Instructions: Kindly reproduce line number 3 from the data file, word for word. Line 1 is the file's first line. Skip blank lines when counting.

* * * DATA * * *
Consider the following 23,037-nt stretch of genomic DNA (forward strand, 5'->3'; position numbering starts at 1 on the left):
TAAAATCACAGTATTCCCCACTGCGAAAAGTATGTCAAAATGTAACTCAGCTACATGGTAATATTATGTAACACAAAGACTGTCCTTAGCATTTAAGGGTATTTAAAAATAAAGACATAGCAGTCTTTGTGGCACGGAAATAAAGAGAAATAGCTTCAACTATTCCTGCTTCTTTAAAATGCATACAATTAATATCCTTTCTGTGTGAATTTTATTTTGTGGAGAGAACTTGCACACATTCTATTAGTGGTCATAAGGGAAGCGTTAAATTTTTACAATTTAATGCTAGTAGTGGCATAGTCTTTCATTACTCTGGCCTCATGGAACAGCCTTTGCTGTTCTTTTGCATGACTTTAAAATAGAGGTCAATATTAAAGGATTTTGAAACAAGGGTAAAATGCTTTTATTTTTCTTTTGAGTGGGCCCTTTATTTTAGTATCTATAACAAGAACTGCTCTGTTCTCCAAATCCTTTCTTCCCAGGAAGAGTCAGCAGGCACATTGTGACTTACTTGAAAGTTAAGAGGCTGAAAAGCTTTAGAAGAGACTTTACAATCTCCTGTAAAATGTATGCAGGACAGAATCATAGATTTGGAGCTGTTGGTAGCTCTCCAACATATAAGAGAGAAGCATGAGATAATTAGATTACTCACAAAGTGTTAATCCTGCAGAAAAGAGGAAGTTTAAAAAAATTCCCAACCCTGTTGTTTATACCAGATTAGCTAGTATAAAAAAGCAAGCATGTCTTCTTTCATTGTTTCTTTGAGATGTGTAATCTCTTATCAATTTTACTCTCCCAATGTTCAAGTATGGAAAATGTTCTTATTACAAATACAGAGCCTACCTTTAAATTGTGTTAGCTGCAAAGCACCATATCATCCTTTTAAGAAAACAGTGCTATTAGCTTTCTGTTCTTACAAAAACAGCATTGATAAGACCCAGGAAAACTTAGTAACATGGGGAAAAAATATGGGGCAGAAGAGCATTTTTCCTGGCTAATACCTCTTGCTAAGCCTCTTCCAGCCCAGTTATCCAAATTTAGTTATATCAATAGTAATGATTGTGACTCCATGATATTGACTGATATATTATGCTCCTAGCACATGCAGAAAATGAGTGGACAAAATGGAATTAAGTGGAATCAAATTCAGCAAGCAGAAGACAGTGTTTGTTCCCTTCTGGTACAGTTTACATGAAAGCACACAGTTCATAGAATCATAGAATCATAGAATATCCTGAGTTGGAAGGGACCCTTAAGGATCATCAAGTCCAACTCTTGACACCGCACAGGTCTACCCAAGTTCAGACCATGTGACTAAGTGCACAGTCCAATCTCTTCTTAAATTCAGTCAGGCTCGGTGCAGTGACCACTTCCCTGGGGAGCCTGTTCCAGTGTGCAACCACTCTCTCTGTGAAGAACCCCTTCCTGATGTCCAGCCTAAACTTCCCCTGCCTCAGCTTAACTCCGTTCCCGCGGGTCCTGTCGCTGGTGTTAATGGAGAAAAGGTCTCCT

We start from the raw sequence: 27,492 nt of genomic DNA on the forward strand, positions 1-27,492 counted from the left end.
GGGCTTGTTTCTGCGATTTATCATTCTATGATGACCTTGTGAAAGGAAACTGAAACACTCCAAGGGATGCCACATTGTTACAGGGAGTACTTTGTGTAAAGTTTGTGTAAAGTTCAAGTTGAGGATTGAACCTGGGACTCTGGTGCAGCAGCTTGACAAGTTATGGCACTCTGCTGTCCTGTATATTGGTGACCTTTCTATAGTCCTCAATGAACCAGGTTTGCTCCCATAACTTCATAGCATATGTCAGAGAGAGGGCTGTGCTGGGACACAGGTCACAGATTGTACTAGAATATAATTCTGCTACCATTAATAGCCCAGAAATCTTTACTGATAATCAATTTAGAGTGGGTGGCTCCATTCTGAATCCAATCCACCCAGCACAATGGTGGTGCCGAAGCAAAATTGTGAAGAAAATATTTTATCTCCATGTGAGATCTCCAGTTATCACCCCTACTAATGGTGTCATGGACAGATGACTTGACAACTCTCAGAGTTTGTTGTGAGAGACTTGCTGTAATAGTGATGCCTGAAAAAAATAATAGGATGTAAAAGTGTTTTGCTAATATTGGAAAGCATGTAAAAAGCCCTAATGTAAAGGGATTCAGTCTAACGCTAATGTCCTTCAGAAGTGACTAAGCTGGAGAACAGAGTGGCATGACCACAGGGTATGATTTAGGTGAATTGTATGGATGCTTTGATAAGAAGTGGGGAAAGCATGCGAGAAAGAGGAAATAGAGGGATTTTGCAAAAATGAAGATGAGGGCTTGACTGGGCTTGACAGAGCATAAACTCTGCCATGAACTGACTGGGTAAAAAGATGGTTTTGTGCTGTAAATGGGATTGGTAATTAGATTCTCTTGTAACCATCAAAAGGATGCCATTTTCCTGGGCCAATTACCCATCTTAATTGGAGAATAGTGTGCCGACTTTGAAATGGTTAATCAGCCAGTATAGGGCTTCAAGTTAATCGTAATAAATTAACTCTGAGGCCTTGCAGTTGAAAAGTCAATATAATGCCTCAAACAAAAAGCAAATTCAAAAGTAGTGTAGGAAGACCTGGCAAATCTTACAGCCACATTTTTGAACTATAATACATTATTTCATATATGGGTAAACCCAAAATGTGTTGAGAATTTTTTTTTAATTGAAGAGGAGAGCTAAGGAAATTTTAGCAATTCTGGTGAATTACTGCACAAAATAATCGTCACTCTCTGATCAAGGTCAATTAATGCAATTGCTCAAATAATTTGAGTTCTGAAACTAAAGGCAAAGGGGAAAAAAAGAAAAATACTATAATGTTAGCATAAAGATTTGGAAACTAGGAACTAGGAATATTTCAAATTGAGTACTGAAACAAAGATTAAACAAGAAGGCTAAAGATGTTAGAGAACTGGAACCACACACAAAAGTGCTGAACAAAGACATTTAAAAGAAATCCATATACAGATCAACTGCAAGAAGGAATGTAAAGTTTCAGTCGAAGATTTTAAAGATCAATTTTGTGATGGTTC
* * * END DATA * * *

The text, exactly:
We start from the raw sequence: 27,492 nt of genomic DNA on the forward strand, positions 1-27,492 counted from the left end.